Area vets react to Iraq Study Group reportby Tom Scheck, Minnesota Public Radio
While some politicians hope the Iraq Study Group findings will provide a blueprint to greater success in Iraq, some Minnesota veterans disagreed with several of the report's recommendations.
St. Paul, Minn. — A group of about 50 veterans gathered on the grounds of the VA Hospital in Minneapolis for a meeting of the United Veterans' Legislative Council, which consists of more than 30 veterans organizations and auxiliaries. During the meeting, the group recognized Gov. Pawlenty for his work on veterans issues. Pawlenty took the time to remember the three Minnesota soldiers who died in Iraq since Saturday.
"We're gathered here today on a sad moment for Minnesota. We have lost a number of our National Guard members over the last few days," Pawlenty acknowledged.
Pawlenty's comments came just hours after the bipartisan Iraq Study Group released a report warning that the current approach to the war in Iraq is not working and needs an overhaul.
Veterans from three major conflicts in the 20th century agreed with the assessment, but disagreed with the committee's call to reduce U.S. forces over the next year.
Stanley Kowalski, who served on a Navy submarine in the South Pacific during World War II, says he'd like to see more troops sent to Iraq to stabilize the country. But he agrees that there needs to be greater diplomacy with other countries in the Middle East to maintain that stability. "Let's get the job done right," Kowalski said. "If we need another 150,000, let's send them. But I like the idea of bringing Syria and Saudi Arabia in there so then they can't say we're infidels, because anybody who isn't a Muslim is an infidel in their eyes."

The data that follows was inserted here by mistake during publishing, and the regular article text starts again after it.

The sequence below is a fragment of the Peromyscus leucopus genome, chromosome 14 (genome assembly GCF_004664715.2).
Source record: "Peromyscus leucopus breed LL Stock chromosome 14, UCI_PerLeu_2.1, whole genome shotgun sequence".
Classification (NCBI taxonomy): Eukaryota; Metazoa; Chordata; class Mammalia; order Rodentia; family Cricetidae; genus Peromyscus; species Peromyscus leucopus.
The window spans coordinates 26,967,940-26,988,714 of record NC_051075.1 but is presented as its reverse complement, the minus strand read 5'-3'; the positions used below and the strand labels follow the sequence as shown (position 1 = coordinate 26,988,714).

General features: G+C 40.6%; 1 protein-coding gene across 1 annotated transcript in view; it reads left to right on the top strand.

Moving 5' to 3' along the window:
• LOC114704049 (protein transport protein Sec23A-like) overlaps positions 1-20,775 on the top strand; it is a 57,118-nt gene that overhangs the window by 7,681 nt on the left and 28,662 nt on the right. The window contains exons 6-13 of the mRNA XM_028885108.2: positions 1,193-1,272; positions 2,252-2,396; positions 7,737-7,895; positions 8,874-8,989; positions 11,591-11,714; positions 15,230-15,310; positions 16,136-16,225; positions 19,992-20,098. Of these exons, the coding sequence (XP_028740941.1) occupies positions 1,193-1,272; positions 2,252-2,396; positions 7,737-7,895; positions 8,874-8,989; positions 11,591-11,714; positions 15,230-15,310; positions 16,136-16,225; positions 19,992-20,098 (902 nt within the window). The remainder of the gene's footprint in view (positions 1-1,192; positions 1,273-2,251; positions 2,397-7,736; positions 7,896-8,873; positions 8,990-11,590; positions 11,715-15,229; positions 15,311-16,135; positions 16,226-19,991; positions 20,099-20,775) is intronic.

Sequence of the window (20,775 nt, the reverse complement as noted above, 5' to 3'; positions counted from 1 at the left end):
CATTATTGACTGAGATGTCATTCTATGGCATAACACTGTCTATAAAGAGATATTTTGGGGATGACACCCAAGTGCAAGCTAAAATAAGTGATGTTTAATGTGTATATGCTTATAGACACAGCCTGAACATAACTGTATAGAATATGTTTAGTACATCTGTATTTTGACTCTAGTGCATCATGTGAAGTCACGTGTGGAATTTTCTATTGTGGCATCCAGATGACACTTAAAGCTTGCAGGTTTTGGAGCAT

Others believe the time for diplomacy is over and there needs to be a greater show of strength. Charlie Makidon of St. Paul served in the Army and Air Force from 1967 until 1972 and saw action in Vietnam. Makidon says he disagrees with any calls for a troop pullout. He says a show of strength can resolve the situation quickly.
"The civil war that's erupting over there can be handled, but diplomacy is not the way to do it anymore. It's been tried, it's unproven and it doesn't work. We need force, major force, we need it immediately and then we can come home. We can come home just as fast as any politician wants us to if we get over there and do it right and do it now," he said.
Makidon says he supports President Bush's current policies.
Xavier Gonnier didn't support the war in Iraq from the start. Gonnier, who served in the Marine Corps during the Korean War, says President Bush should have kept a stronger focus on the conflict in Afghanistan before taking action in other countries. Gonnier also says military officials made a mistake when they invaded Iraq without preparing an exit strategy. But he believes U.S. forces should stay in the country until there is greater stability.
"I don't believe we will let it slide into catastrophe, but I think we'll probably end up doing the same thing we did in Vietnam," Gonnier said.
All three veterans also said it was necessary for political leaders to help U.S. military personnel once they return from Iraq. They say it's important that the soldiers have an easy time transitioning from the battlefield back into the business sector.
- All Things Considered, 12/06/2006, 4:19 p.m.